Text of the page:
- Even though a majority of physicians either received the same or an increase in provider compensation in 2016, about one-quarter of them expressed dissatisfaction with their annual pay last year, a recent PraticeMatch survey revealed.
The survey of over 1,900 physicians showed that 39.9 percent of providers earned the same amount of income in 2016 compared to 2015.
Another 39.4 percent saw their provider compensation amounts increase according to the following pay bumps:
• 17 percent of providers saw between a 1 percent and 3 percent increase
• 10.9 percent of providers experienced between a 4 percent and 7 percent increase
• 11.5 percent of providers received an increase of 8 percent or more
Only 21 percent of physicians reported decreases in income, with 5.1 percent seeing a 1 percent to 3 percent drop, 6.4 percent experiencing a 4 percent to 7 percent reduction, and 9.1 percent receiving a decrease of 8 percent or more.
The survey also showed that specialists experienced the greatest provider compensation increases in 2016, with cardiologists earning the greatest annual income with an average of $364,000, followed by urologists with $357,400 and dermatologists with $325,667.
Specialists tend to earn considerably more than primary care providers, recent research showed. A survey from Medscape revealed that specialists received 45.6 percent more in annual provider compensation than primary care providers.
The survey also showed that primary care providers actually experienced a decrease in annual pay, with providers earning $100,000 less in 2017.
According to the PracticeMatch survey, specialists also tended to see the highest average sign-on bonuses in 2016. Cardiologists topped the list with an average bonus of $26,536.
In comparison, the average sign-on bonus across provider types was just $18,137 in 2016.
Researchers also found that sign-on bonuses were most frequently given to hospitalists with 44 percent of the provider type reporting a bonus.
The second most common provider type to receive a sign-on bonus were cardiologists with 33 percent earning a bonus, followed by urologists with 32 percent and family medicine providers with 28 percent.
Despite few physicians earning less than they did the previous year, 19.4 percent of providers stated that they were dissatisfied with their provider compensation arrangement in 2016 and another 5.1 percent were extremely dissatisfied.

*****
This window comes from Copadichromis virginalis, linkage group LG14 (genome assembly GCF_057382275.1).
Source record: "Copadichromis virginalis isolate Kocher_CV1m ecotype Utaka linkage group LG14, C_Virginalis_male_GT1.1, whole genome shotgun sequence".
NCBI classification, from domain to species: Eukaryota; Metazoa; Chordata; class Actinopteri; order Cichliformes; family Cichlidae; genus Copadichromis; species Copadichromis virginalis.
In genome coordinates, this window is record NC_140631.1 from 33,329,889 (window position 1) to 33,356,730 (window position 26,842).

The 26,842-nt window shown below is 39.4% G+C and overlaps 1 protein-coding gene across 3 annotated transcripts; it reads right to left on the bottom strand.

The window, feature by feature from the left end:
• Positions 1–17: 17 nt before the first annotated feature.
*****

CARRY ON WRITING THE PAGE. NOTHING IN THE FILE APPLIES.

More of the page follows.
Student loan debt may be a contributing factor to provider compensation discontentment. Almost 30 percent of physicians reported that they have an outstanding loan balance.
However, only 9 percent of provider received student loan assistance in 2016.
Researchers pointed out that the number of physicians with outstanding student loan balances was significant, especially considering the average experience level of respondents. The average years in practice among respondents was 17 years and the average years at their current job was 11 years.
On the other hand, a majority of providers were content with their annual pay in 2016. Roughly 45 percent of physicians expressed satisfaction with their provider compensation amount in 2016.
Another 20.7 percent stated they were very satisfied and 9.7 percent were extremely satisfied.
Consequently, few physicians contacted a medical recruiter to inquire about new positions or openings in a physician practice. Almost 67 percent of providers reported that they had no contact with a medical recruiter in 2016.
Out of the physicians who did contact a recruiter about open positions, 22.9 percent reached out to one to three recruiters, while about 5 percent contacted between four and six and 5.5 percent spoke with over seven.
While most providers reported no contact with medical recruiters, employee turnover still remains a major challenge for most healthcare organizations. Average healthcare turnover rate reached 19.2 percent in 2015, accounting for a 1.5 percent increase from the previous year, a recent Compdata survey showed.